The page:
Information on U.S. Army helicopter UH-1H tail number 68-16307
The Army purchased this helicopter 0969
Total flight hours at this point: 00001449
Date: 02/08/1971 MIA-POW file reference number: 1700
Incident number: 71020810.KIA
Unit: C/158 AVN
UTM grid coordinates: XD582368
Original source(s) and document(s) from which the incident was created or updated: Defense Intelligence Agency Reference Notes. Defense Intelligence Agency Helicopter Loss database. Also: 1700 ()
Loss to Inventory
CE SGT BOBO CHARLES GLEN KIA
G CPL ROBERTSON JOHN ERNEST KIA
P CW2 STEWART PAUL CLARK BNR
P WO1 DOODY THOMAS PATRICK KIA
STEWART, PAUL CLARK Name: Paul Clark Stewart Rank/Branch: W2/US Army Unit: Company C, 158th Aviation Battalion, 101st Airborne Division Date of Birth: 05 January 1950 (Boulder CO) Home City of Record: Buena Park CA Date of Loss: 08 February 1971 Country of Loss: Laos Loss Coordinates: 163634N 1062853E (XD582368) Status (in 1973): Killed/Body Not Recovered Category: 4 Aircraft/Vehicle/Ground: UH1H Other Personnel in Incident: WO Thomas P. Doody; PFC John E. Robertson; SP4 Charles G. Bobo; an ARVN soldier (remains returned) REMARKS: SYNOPSIS: On February 8, 1971, WO Thomas P. Doody, pilot; CW2 Paul C. Stewart, aircraft commander; SP4 Charles G. Bobo, crew chief; and PFC John E. Robertson, door gunner, comprised the crew of a UH1H helicopter operating about 10 miles from Lao Bao in Savannakhet Province, Laos on an insertion mission. During the mission, Stewart radioed the flight leader that his aircraft had sustained damage to the tail rotor by ground fire, and that he was returning to the pickup zone, which was about 5 miles inside the South Vietnam border. While the aircraft was en route, Stewart radioed that he had inverted and was going in, and nothing further was heard. The flight leader then observed a column of smoke coming from the crash site of the helicopter. The Cobra team accompanying the operation was dispatched immediately, but detected no signs of survivors in the area of the wreckage. Several burned remains were seen around the wreckage. It was determined that the aircraft had crashed, exploded on impact, and burned. The remains were identified as Doody, Bobo and Robertson. A fourth body was determined to be that of an ARVN on board the aircraft. No trace of Stewart was round. It could not be determined whether he burned in the crash or was thrown clear of the aircraft as it impacted. CW2 Paul C. Stewart is listed among the missing because he was not found and return home - dead or alive. Since no trace was found of his death, the chance of survival, no matter how slim, cannot be ruled out. As thousands of reports mount that Americans are still alive in Southeast Asia, held against their will today, one must wonder if one of them could be CW2 Stewart. If so, what must he be thinking of us?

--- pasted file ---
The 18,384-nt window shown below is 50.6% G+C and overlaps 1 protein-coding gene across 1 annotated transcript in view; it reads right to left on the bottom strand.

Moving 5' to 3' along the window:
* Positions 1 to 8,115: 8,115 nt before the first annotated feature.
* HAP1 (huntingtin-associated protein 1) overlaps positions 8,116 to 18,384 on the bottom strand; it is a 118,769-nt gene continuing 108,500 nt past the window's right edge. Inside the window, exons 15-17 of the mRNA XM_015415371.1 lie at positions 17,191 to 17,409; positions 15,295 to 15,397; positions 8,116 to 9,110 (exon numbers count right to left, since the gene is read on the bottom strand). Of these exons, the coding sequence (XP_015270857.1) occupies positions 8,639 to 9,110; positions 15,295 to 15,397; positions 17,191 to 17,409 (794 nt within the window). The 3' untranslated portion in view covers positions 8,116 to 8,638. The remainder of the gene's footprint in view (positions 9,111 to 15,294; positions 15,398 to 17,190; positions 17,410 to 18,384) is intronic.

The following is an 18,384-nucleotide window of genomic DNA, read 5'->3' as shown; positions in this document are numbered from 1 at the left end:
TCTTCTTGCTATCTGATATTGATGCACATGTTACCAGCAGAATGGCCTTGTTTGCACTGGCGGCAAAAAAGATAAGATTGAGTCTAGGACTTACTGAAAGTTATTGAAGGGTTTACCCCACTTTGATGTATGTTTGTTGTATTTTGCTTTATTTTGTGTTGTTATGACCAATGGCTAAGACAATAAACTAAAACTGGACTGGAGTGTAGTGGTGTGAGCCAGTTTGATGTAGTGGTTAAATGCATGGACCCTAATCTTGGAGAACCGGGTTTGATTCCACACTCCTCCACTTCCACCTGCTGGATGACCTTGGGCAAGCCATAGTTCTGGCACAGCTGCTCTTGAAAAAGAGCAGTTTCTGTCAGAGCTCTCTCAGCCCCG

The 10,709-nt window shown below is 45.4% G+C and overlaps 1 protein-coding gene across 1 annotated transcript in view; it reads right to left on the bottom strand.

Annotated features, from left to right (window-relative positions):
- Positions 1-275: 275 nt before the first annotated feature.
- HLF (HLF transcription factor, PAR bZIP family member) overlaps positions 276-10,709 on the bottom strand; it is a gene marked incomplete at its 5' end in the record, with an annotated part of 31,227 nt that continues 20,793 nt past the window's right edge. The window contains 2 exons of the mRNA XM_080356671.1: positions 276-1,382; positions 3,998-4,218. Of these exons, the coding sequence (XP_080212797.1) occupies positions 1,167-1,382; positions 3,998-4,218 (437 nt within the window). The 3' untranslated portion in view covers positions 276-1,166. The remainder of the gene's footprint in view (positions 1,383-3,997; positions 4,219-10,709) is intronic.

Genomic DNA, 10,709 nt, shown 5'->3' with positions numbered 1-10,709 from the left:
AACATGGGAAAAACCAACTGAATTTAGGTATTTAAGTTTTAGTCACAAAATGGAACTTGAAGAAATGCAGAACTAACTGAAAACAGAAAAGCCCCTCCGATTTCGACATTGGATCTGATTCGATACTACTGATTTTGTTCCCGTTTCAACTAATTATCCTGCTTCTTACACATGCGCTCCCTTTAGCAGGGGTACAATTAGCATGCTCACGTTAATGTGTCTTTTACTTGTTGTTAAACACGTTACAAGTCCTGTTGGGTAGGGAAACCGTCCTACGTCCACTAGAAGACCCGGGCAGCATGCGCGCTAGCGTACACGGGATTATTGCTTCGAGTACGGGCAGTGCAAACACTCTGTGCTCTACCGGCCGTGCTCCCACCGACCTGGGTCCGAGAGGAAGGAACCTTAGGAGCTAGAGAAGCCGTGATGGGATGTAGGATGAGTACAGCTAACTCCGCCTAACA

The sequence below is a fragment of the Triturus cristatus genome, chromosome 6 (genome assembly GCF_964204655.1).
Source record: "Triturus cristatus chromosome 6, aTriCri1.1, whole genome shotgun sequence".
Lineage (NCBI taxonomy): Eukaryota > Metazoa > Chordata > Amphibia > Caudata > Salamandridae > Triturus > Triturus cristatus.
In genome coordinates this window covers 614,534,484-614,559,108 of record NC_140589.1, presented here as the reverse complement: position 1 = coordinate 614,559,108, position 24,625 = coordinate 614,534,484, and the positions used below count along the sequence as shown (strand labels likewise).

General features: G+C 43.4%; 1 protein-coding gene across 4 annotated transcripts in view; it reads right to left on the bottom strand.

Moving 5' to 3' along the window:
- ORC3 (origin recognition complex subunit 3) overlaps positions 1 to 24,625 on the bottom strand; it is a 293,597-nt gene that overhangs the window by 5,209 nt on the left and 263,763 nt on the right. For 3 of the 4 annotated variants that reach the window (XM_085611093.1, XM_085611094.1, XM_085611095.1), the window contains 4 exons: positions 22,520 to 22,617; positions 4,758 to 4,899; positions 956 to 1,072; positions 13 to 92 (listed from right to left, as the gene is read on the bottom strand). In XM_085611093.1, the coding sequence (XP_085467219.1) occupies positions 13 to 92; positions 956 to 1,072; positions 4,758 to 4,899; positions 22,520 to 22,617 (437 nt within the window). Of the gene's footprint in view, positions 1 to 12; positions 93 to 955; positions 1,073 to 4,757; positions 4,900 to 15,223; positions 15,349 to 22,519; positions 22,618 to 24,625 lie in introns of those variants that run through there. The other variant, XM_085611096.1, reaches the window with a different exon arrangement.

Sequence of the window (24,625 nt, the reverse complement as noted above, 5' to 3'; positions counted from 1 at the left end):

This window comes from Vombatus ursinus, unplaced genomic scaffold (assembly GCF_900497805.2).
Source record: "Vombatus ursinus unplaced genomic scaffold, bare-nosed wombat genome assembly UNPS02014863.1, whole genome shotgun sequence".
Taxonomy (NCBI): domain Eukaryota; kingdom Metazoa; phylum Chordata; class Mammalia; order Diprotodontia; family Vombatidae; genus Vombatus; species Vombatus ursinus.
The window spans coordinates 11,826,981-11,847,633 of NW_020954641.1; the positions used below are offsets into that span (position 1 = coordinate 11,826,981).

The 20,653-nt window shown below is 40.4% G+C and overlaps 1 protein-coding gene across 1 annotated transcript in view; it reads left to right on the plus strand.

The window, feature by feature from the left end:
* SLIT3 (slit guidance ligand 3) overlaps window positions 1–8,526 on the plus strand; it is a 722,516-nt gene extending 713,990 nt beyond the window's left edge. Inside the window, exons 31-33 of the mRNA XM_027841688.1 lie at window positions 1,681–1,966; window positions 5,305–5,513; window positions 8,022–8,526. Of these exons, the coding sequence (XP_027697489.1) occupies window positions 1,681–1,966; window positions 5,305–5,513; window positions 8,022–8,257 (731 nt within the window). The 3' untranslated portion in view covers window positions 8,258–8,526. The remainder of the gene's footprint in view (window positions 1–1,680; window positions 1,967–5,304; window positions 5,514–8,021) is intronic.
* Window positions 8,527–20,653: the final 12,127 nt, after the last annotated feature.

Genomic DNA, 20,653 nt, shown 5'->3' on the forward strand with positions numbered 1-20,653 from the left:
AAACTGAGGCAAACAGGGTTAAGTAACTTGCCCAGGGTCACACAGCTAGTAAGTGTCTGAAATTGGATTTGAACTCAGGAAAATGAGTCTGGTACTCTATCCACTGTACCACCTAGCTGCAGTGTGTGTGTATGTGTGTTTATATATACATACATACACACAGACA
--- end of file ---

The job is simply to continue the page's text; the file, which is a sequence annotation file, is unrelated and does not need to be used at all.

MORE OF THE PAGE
This record was last updated on 05/25/1998
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Date posted on this site: 09/23/2017
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